Still, algorithm use won't be going away in the FX market. Use of algorithms in Bloomberg's FXGO platform is growing to an expected 25% of spot trading volume by the end of this year from just 5% in 2014, Mr. Van Name said. “Much of the increase is because there are much smaller (FX) trades being made now, and being made more frequently, with algorithms providing a way to fragment these trades,” Mr. Van Name said.

So, sources said, asset owners will need to monitor volatility of the FX market while the use of algorithms continues to increase and the algorithms themselves become better.

“Algorithm use has definitely increased in foreign exchange as clients are taking more control of trades and taking that responsibility away from custodians. That's a positive trend as the FX market matures and investor sophistication increases,” said Bill Goodbody Jr., senior vice president, head of FX, at New York-based Bats Hotspot LLC, the FX trading venue of Bats Global Markets Inc. “FX is a fundamental kind of market that's extremely fragmented, where every client has a different experience in terms of pricing and trade equivalence. Anyone who does FX trading has to be smart about it. It's not just best price, but when's a good time to trade? It's five days, 24 hours a day in FX transacting, with definite ebbs and flows. What you see is different based on when you transact. Spreads can be very different throughout the day.”

One way algorithms can help asset owners is in analysis of the FX market, by such measurements as the impact of the spread and the timing of trades, Mr. Van Name said.

“It's important for pension fund managers to use these tools to reduce costs and maximize returns,” Mr. Van Name said. “Having that analysis is really important. If you find out the best way to sell sterling, find the best time and venues in which to make that sale, you can know what the transaction costs are before the trade is made. In FX, it's hard to do transaction cost analysis because the FX market is over the counter, whether using a variety of venues or direct trading. If there were a consolidated tape, it'd be easier to prove how well a trade was executed. What distinguishes good algorithms — their secret sauce — is their ability to provide unique quantitative analysis. It gives the buy side more control, much greater than in the past. Overall, pension funds and asset managers can now take a hard look at what they're doing. There's absolutely no question that more pension funds are controlling their foreign exchange and seeing it as a fiduciary responsibility.”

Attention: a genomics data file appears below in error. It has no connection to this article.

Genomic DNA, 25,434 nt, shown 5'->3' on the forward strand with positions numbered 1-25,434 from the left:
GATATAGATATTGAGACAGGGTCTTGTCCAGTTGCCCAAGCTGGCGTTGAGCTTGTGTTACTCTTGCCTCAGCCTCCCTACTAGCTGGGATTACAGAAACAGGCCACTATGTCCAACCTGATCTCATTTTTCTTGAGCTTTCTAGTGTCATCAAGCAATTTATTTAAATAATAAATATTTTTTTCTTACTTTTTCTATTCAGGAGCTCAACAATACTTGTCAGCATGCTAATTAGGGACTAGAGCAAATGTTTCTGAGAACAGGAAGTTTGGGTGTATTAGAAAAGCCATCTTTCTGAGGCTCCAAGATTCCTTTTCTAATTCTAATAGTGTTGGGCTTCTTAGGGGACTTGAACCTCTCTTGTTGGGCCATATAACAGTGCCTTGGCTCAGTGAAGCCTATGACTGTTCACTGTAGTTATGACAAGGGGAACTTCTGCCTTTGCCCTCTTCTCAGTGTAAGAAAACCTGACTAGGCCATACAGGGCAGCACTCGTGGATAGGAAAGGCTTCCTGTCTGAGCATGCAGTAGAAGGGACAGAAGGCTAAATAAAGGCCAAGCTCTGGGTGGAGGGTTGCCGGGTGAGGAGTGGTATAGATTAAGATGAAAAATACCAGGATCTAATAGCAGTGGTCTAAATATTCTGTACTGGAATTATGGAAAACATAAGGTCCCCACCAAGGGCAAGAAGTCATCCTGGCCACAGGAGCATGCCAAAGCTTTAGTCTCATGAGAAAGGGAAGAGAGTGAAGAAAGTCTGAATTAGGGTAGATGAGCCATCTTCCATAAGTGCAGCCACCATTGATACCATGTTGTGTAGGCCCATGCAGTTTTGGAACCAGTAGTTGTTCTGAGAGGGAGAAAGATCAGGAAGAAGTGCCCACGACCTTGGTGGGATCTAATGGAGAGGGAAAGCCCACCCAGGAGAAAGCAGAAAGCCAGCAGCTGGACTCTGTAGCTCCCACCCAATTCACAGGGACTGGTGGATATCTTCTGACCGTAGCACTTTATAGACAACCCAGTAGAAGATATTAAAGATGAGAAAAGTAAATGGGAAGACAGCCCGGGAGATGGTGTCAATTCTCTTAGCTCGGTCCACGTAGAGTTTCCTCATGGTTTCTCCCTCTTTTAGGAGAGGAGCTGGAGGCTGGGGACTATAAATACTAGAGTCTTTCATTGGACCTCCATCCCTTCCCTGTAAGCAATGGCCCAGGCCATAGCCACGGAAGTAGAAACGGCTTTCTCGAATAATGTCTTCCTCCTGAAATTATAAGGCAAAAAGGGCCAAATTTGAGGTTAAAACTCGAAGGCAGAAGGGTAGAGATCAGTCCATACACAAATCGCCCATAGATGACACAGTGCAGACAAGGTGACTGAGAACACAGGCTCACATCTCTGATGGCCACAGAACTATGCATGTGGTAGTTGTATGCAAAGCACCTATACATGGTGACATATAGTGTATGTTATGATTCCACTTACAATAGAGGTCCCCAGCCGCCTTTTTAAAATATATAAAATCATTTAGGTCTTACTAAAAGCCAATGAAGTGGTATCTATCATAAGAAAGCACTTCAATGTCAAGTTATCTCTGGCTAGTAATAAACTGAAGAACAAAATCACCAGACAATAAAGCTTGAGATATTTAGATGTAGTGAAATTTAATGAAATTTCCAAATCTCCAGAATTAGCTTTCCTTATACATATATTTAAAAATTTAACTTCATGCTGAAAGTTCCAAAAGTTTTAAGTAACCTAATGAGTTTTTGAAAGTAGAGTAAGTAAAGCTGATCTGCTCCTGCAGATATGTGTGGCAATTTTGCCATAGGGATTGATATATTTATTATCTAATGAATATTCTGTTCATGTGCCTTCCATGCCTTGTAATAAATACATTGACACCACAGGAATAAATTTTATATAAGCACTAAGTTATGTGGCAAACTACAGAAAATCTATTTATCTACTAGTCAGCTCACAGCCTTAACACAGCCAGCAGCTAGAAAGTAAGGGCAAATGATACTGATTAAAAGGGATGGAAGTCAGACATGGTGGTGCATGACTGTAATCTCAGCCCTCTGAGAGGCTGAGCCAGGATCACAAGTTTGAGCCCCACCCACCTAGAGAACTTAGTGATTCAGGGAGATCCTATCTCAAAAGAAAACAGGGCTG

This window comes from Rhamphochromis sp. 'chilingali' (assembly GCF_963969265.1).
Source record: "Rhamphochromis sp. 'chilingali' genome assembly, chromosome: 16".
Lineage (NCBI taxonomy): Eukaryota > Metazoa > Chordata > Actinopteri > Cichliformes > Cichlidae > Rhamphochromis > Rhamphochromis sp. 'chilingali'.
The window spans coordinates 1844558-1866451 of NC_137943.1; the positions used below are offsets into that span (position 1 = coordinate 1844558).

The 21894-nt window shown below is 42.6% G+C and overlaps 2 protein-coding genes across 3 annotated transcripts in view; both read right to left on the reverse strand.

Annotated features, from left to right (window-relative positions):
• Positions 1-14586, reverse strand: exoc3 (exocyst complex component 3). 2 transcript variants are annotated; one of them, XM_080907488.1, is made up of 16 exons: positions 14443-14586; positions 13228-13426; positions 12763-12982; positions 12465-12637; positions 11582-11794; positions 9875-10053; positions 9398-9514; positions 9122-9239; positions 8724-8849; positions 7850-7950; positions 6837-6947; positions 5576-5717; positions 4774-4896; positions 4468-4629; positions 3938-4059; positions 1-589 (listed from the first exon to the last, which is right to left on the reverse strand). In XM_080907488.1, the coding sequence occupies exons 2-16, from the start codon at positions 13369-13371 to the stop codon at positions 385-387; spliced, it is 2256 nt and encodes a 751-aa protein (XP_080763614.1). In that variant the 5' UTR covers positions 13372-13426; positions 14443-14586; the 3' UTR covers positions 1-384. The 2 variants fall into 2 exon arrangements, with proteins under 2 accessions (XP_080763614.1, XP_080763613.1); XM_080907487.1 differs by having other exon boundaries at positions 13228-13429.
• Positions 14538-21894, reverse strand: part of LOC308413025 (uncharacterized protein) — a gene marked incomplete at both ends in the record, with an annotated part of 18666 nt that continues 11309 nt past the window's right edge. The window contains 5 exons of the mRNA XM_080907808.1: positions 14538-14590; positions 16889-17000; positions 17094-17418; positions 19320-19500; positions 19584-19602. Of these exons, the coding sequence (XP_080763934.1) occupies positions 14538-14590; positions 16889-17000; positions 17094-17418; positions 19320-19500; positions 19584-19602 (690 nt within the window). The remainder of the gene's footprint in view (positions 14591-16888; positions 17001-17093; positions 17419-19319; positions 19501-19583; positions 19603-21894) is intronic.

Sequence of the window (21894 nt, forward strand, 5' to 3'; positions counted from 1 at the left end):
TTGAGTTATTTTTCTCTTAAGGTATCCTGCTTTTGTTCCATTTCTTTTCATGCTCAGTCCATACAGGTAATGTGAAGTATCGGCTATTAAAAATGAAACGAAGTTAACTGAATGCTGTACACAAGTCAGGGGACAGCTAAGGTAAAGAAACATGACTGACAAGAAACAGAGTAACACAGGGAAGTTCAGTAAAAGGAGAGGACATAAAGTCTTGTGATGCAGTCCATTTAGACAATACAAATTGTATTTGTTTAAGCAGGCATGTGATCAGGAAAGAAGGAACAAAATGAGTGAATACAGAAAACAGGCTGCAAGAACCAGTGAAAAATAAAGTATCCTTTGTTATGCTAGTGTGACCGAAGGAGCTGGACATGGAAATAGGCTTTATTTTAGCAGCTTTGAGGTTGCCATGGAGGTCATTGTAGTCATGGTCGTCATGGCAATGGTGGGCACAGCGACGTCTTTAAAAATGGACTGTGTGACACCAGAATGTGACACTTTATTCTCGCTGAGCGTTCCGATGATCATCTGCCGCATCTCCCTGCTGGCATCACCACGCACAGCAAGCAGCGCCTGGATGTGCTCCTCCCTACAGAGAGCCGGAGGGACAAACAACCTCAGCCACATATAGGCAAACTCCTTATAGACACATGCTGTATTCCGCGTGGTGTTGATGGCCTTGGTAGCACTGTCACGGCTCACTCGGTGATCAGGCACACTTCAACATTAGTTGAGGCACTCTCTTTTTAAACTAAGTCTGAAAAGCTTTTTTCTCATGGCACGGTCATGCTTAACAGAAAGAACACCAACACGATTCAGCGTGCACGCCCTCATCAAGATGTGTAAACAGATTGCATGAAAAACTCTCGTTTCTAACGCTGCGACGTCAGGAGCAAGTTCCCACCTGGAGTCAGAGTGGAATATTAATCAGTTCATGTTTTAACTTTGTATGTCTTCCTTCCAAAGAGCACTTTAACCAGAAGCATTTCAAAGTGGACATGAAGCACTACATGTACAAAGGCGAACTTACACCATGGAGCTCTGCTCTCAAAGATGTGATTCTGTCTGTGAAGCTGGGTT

At the $30.8 billion Indiana Public Retirement System, Indianapolis, algorithm use in FX is seen as “a long-term net positive,” said Scott Davis, chief investment officer. “However, we actively observe investment processes and results to ensure that our portfolio is appropriately risk managed.”

Mr. Davis said the use of algorithms “has increased transparency in a market historically dominated by dealers. As a result, this should decrease transaction costs within INPRS' portfolio. There might be instances that algorithms exacerbate market volatility, but this might be more of an issue for short-term investors, rather than long-term investors like INPRS.“

TABB Group's Mr. Perrotta said he advises pension fund officials and other asset owners to “stay on top of TCA (transaction cost analysis), best execution, upgrade their technological infrastructure, use brokers with solid technological infrastructure. Those are all good things to be focused on. The world is changing, and not only market makers have to change with the times. Asset owners need to as well.”

This article originally appeared in the October 31, 2016 print issue as, "FX algorithms could be great for long term but ...".